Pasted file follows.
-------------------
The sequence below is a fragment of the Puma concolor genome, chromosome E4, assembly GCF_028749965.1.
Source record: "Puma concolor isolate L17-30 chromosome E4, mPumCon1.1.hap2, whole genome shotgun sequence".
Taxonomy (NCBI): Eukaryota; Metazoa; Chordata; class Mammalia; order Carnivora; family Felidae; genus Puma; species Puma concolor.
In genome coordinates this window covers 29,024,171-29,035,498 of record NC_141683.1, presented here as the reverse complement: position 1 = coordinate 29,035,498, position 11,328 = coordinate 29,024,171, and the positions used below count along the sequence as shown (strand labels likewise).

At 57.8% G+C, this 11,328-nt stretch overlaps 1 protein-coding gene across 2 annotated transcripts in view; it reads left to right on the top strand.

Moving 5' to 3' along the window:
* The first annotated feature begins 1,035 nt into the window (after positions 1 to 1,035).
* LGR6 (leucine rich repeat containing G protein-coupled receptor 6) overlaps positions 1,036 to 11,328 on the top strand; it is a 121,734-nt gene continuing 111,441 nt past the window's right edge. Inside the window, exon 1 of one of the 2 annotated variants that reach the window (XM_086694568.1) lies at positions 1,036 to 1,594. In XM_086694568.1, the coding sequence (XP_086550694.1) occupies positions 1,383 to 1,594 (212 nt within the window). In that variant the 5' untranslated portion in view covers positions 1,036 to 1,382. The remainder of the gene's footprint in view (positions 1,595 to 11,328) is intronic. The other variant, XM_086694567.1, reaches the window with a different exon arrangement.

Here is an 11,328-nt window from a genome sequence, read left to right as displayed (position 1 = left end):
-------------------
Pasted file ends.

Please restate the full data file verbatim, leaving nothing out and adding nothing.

The sequence below is a fragment of the Puma concolor genome, chromosome E4, assembly GCF_028749965.1.
Source record: "Puma concolor isolate L17-30 chromosome E4, mPumCon1.1.hap2, whole genome shotgun sequence".
Taxonomy (NCBI): Eukaryota; Metazoa; Chordata; class Mammalia; order Carnivora; family Felidae; genus Puma; species Puma concolor.
In genome coordinates this window covers 29,024,171-29,035,498 of record NC_141683.1, presented here as the reverse complement: position 1 = coordinate 29,035,498, position 11,328 = coordinate 29,024,171, and the positions used below count along the sequence as shown (strand labels likewise).

At 57.8% G+C, this 11,328-nt stretch overlaps 1 protein-coding gene across 2 annotated transcripts in view; it reads left to right on the top strand.

Moving 5' to 3' along the window:
* The first annotated feature begins 1,035 nt into the window (after positions 1 to 1,035).
* LGR6 (leucine rich repeat containing G protein-coupled receptor 6) overlaps positions 1,036 to 11,328 on the top strand; it is a 121,734-nt gene continuing 111,441 nt past the window's right edge. Inside the window, exon 1 of one of the 2 annotated variants that reach the window (XM_086694568.1) lies at positions 1,036 to 1,594. In XM_086694568.1, the coding sequence (XP_086550694.1) occupies positions 1,383 to 1,594 (212 nt within the window). In that variant the 5' untranslated portion in view covers positions 1,036 to 1,382. The remainder of the gene's footprint in view (positions 1,595 to 11,328) is intronic. The other variant, XM_086694567.1, reaches the window with a different exon arrangement.

Here is an 11,328-nt window from a genome sequence, read left to right as displayed (position 1 = left end):